As a parent, few things are more stressful than the moment you realize your child is winding up for a tantrum. You learn to quickly recognize the signs. They might take a deep breath or start making a familiar facial expression. You know that it’s too late to stop the tantrum. The only thing within your control is the way you respond.

But when your child is crying and yelling, it’s so hard to stay calm yourself. You’re getting frustrated with your typical response. Plus, you worry that getting angry actually fuels your child’s tantrums and makes them more upset.

It’s normal to have a tough time keeping calm when your child is in the middle of a tantrum. Here are a few realistic tips that might make it easier to deal with these situations in the future.

Remember That Tantrums Aren’t Your Fault

Sometimes, when your child throws a tantrum, you might instantly start blaming yourself. You may feel like you did something wrong, or if you hurt your child in some way. But keep in mind that children often throw tantrums simply because they’re feeling tired or overstimulated.

They might also get upset when you remind them of a reasonable rule, like giving their sibling a turn with a toy that they are supposed to share. In some ways, tantrums are like the weather. They’re unpredictable, and they’re not something you can control or entirely prevent.

Consider the Reasons for Your Child’s Meltdown

While it’s worth noting that as a general rule, tantrums are not the fault of parents, there are plenty of times when children throw tantrums for important reasons. They might not have gotten a nap, they might be hungry, or they might be scared because they’re in an unfamiliar place.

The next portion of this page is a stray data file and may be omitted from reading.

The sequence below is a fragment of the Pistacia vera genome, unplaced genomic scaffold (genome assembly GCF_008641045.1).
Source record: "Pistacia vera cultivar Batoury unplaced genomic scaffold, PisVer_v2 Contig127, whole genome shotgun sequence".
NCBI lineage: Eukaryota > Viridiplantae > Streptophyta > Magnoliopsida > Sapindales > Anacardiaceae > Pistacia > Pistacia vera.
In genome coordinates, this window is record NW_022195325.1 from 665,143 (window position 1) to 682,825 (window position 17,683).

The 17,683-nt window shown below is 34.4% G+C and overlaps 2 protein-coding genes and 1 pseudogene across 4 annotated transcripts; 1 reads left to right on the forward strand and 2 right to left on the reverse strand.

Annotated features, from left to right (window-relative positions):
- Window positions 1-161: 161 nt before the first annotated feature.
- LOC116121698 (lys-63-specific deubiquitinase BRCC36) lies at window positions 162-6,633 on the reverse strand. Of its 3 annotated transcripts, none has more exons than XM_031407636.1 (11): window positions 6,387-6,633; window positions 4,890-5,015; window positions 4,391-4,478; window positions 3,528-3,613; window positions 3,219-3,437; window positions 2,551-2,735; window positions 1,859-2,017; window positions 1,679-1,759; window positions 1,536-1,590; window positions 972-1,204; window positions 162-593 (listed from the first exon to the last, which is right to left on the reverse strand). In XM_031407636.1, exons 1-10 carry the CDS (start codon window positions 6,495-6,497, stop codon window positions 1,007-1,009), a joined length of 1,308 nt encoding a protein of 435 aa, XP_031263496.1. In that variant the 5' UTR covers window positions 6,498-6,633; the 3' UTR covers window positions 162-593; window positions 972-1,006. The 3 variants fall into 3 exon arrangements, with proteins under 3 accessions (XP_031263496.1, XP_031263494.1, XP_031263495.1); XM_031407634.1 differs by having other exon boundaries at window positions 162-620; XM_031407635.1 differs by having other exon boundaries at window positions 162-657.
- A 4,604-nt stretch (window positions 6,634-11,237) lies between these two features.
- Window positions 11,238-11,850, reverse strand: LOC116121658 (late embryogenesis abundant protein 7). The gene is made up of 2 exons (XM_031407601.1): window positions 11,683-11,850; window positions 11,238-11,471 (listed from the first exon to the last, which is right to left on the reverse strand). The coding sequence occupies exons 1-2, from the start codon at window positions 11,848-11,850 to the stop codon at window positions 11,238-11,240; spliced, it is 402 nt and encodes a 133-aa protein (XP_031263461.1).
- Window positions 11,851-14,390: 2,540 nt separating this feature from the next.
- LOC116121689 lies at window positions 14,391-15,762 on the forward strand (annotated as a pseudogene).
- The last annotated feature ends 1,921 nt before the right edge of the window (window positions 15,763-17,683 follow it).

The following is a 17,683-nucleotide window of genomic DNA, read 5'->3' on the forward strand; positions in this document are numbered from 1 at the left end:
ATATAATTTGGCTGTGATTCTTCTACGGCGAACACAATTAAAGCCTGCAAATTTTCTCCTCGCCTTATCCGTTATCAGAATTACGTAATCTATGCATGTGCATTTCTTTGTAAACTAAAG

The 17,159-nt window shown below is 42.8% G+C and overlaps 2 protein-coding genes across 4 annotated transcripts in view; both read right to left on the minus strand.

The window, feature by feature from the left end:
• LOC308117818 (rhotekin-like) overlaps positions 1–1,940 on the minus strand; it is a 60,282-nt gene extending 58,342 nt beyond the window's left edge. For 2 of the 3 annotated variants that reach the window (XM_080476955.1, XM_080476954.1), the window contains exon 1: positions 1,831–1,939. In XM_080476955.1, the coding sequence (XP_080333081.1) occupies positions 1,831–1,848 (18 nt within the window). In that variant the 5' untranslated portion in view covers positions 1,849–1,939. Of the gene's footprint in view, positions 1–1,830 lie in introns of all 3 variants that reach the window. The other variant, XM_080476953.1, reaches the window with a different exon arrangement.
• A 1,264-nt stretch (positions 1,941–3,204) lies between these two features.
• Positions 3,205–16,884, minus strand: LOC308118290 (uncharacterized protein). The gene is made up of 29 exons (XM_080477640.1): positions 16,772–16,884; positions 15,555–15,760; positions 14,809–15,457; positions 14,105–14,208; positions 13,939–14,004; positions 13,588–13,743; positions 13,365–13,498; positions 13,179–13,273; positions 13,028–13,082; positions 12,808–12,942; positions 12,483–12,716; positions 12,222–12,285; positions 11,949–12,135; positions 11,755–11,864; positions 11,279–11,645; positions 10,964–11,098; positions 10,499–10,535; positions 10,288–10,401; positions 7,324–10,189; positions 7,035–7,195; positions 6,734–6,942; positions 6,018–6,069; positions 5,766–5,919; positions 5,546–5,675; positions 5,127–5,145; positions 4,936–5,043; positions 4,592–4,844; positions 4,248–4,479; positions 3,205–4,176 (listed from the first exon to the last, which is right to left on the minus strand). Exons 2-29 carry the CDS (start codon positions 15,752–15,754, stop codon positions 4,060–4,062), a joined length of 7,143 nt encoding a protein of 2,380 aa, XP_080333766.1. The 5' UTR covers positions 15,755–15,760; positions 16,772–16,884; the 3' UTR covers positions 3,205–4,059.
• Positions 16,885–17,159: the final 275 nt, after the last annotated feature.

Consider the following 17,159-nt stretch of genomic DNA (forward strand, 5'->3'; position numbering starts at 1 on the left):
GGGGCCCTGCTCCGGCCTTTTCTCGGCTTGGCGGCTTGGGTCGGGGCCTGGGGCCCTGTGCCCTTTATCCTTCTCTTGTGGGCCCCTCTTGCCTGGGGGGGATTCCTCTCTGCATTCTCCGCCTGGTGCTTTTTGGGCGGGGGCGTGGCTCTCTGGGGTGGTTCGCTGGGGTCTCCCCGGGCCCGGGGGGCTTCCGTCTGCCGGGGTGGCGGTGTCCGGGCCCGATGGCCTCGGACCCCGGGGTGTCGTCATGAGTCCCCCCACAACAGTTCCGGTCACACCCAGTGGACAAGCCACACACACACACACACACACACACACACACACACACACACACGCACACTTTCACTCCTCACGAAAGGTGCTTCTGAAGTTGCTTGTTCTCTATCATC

If you know why your child is upset, and you can take steps to console them and address the reason, make the effort to do so.

Let Them Feel Their Feelings

Even when you’re calming your child down and trying to soothe them, it’s important to let them know they’re allowed to be upset.

You’re just trying to help them express those feelings in a different manner. Let your child know that it’s okay to be sad. After all, we all feel that way sometimes.

Stay Consistent with Your Boundaries

Yes, you’ll want to comfort your child and tell them that everything will be okay. However, what if your child is upset because you enforced a rule, or told them that a certain behavior wasn’t okay?

It’s important to stay firm on this. If you start rolling back boundaries because your child throws a tantrum, they will start testing you on this in the future. Remember, you can’t control how your child acts in this situation. But you do not have to stop implementing your own rules.

Take “Time Out” for Both You and Your Child

If you are home, and your child can safely spend some time alone in their room, it’s okay to send them into “time out” for a few minutes. This can provide an opportunity for your child to relax and collect themselves.

Additionally, it’s okay if you need to take a couple of minutes to yourself, too. As long as your child is safe at home, you’re allowed to retreat to your own room for a bit to take some deep breaths. Soon, you’ll be feeling much steadier and grounded.

Are you having trouble staying calm during child tantrums? A therapist can help you develop new coping strategies. Get in touch with us to discuss your options for individual or family therapy.




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